Similar Titles

Plumber, Plumbing Technician, Plumbing Contractor, Plumbing Supervisor, Pipefitter, Drainage Engineer, Plumbing Inspector, Plumbing Estimator, Gas Fitter

Job Description

Most of us take indoor plumbing for granted because we grew up with it. But many of us still have relatives who were alive when such conveniences were far from common. Indoor plumbing didn’t start to become accessible until the 1930s. Even by 1940, “nearly half of the houses lacked hot piped water, a bathtub or shower, or a flush toilet” in America!

Fast forward to today and we couldn’t imagine life without running water in our homes, schools, and offices. And it’s all thanks to the hard work of Plumbing Installers—skilled tradespeople who specialize in installing and maintaining the pipes, fixtures, and equipment used for water distribution and disposal. They also install and repair heating, ventilation, and air conditioning (HVAC) units and water heaters.

Their role requires knowledge of complex plumbing systems, the ability to read and interpret blueprints, and a commitment to safety and building code adherence. But their job titles may vary, with some employers using terms like service plumber, commercial plumber, or pipefitter. Whatever term we call them, they work in an indispensable trade that modern society can’t live without. 

Rewarding Aspects of Career
  • Job satisfaction from solving problems and ensuring safe, functional water systems
  • Opportunities for independent work and entrepreneurship
  • High demand leading to job security
  • Potential for advancement and specialization
2023 Employment
2033 Projected Employment
The Inside Scoop
Job Responsibilities

Working Schedule

  • Plumbing Installers typically work full-time, with overtime often required to address emergencies or meet deadlines. Work schedules may include evenings and weekends, especially for those who are self-employed or on call. Frequent travel is needed to reach job sites.

Typical Duties

  • Meet with customers, contractors, construction workers, and electricians to go over projects, timeframes, and budgets
  • Inspect structures to assess material or equipment needs, establish a sequence of pipe installations, or plan around obstructions
  • Review blueprints to determine the layout of systems and materials
  • Estimate time, material, or labor costs. Prepare cost estimates or bids
  • Inspect work sites for obstructions or holes that could cause structural weakness
  • Locate positions for installations, connections, holes, or fixtures
  • Lay out drawings of pipe systems, supports, or related equipment, per blueprints
  • Plan pipe system layout, installation, or repair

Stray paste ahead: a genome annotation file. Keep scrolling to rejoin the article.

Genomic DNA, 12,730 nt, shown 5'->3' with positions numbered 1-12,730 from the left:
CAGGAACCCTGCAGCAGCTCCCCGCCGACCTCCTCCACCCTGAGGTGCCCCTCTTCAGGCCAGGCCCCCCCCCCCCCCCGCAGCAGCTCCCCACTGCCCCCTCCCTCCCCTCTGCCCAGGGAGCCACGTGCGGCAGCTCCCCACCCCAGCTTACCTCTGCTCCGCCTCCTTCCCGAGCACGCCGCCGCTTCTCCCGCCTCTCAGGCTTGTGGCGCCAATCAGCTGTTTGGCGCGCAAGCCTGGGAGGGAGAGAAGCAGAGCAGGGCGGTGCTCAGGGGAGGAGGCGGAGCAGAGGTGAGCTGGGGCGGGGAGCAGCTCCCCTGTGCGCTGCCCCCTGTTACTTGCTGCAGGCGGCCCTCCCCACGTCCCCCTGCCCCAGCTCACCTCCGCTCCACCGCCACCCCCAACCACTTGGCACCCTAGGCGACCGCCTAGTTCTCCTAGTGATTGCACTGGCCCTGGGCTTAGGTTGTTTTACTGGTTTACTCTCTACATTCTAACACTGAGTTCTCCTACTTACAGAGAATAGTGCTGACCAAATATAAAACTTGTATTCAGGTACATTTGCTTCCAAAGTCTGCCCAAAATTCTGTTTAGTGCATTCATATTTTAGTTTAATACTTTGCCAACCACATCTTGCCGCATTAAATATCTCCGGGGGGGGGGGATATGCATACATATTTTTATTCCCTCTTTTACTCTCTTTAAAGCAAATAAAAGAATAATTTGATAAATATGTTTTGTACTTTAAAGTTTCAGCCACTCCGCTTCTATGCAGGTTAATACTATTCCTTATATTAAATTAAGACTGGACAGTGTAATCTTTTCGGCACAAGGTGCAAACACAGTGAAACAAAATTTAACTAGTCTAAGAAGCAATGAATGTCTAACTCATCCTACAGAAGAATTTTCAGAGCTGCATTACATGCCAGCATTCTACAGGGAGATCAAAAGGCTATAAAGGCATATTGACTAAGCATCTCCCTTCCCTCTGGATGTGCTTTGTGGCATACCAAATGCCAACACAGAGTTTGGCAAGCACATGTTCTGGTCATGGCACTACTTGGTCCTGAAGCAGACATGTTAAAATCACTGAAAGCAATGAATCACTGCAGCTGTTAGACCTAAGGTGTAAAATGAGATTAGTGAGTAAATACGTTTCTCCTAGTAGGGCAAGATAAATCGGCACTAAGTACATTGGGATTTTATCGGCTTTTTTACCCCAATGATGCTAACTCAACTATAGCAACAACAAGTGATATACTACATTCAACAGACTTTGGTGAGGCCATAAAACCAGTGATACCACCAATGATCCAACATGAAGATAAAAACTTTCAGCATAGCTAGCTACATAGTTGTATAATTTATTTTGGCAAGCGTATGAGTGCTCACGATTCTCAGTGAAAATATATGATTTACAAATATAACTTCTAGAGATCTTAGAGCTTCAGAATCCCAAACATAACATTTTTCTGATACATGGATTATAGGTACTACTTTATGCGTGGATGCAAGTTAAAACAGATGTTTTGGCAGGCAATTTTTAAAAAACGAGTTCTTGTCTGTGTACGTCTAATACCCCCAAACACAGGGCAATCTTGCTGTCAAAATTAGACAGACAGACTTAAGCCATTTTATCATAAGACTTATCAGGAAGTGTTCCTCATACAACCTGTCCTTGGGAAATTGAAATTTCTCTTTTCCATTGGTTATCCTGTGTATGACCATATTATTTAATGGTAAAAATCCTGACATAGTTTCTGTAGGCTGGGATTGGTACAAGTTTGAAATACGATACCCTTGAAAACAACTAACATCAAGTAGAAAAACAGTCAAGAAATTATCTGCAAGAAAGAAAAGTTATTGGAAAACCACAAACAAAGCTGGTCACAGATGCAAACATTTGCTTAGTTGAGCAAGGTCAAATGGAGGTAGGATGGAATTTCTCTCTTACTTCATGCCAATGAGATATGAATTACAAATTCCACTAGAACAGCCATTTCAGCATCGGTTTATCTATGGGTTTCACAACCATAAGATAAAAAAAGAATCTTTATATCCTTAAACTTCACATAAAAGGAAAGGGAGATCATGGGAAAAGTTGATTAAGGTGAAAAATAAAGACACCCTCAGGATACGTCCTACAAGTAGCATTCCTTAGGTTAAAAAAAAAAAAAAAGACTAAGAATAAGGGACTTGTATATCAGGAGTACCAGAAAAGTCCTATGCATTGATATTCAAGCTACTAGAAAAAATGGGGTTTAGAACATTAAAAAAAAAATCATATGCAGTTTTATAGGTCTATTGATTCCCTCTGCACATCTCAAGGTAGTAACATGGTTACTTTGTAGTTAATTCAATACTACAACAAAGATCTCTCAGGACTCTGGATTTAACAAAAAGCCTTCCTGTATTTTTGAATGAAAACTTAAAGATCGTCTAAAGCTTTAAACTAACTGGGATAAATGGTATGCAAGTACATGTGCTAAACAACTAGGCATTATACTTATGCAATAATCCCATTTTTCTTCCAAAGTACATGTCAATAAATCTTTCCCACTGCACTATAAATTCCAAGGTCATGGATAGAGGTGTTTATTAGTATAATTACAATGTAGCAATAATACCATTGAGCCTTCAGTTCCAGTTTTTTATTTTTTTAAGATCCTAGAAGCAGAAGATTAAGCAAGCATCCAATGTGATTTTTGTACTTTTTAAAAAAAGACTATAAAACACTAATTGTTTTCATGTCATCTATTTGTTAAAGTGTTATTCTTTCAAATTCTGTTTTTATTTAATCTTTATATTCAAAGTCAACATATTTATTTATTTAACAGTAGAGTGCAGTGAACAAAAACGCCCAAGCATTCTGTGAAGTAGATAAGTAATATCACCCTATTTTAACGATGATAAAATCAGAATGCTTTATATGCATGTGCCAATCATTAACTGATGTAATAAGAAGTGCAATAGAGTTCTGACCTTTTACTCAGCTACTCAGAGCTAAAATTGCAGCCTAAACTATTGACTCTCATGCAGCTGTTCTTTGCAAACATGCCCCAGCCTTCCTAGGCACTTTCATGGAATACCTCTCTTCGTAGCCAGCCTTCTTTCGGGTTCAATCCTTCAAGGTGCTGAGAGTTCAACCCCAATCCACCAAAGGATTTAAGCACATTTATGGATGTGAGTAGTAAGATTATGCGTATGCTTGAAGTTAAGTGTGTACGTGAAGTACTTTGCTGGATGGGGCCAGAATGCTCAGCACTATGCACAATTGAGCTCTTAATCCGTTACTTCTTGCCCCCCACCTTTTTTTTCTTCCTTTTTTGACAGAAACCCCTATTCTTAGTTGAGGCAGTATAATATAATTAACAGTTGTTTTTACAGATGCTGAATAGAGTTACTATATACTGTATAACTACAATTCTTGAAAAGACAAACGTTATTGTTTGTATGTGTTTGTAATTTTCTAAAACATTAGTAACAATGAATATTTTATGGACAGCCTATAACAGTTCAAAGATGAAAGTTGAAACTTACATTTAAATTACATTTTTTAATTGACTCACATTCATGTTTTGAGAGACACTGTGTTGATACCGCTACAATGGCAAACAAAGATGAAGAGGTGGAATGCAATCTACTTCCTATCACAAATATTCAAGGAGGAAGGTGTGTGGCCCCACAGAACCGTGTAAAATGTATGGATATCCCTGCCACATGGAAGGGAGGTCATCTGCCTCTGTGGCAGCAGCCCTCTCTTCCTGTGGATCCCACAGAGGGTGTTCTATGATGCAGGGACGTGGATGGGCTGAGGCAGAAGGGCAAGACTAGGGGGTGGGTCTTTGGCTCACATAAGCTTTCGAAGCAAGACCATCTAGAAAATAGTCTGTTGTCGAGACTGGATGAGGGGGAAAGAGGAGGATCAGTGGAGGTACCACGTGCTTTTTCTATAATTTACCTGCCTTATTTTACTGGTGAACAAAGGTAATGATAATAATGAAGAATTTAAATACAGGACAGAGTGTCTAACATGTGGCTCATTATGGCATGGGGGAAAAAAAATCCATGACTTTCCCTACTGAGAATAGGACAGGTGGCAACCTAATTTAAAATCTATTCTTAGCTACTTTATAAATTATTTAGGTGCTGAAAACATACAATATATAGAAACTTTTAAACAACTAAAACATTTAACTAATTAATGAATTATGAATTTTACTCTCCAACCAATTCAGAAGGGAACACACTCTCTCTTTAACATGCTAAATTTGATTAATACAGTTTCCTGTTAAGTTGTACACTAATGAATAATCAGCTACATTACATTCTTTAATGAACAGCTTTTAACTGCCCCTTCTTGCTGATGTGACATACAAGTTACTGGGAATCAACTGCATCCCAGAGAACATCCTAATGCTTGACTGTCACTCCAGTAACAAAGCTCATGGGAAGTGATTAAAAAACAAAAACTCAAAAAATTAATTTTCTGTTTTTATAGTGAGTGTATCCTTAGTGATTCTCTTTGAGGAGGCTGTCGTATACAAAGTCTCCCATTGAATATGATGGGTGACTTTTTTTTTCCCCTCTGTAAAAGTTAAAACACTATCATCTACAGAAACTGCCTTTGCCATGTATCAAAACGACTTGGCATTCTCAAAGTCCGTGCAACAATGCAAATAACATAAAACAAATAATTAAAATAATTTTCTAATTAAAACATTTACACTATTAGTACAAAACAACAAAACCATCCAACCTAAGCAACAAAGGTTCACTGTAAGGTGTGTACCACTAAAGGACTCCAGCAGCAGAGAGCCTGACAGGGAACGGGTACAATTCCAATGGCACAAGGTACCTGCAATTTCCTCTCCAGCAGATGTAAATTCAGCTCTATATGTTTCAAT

• Select pipe sizes, types, and materials such as supports or hydraulic cylinders
  • Install plumbing systems (pipes, fixtures, sinks, toilets, and water heaters)
  • Inspect existing systems and components. Replace worn parts, as needed
  • Shut off gasses or liquids from pipe sections using valve keys or wrenches
  • Install underground storm, sanitary, or water piping systems
  • Measure, cut, thread, and bend pipe using hand and power tools or machines
  • Attach pipes to walls, structures, or fixtures using brackets, clamps, or welding
  • Anchor steel supports from ceiling joists to hold pipes in place
  • Replace defective washers and open clogged drains
  • Cut openings accommodate pipes or pipe fittings
  • Install fixtures, appliances, or equipment designed to reduce water or energy consumption

Additional Responsibilities

  • Fill pipes or fixtures with water or air. Observe pressure gauges to detect leaks
  • Troubleshoot and fix installation issues to ensure systems function correctly
  • Train and mentor junior installers. Direct helpers engaged in pipe cutting, preassembly, or installation of components
  • Adhere to codes and safety standards. Ensure work meets legal requirements
  • Stay up-to-date with technologies and materials to improve efficiency and quality
  • Maintain an accurate inventory of supplies and tools. Order new stock as required
  • Document installation processes. Keep records of materials used for each project
Skills Needed on the Job

Soft Skills

  • Ability to work independently
  • Attention-to-detail
  • Critical thinking
  • Dexterity
  • English proficiency
  • Flexibility
  • Organization
  • Persistence
  • Problem-solving
  • Resourcefulness
  • Safety consciousness
  • Sound judgment and decision-making
  • Strength and stamina
  • Strong communication skills
  • Time management
  • Visualization

Technical Skills

  • Ability to read blueprints/technical diagrams with layout visualization software
  • Proficiency with plumbing tools and equipment (wrenches, pipe cutters, threading machines, and soldering irons)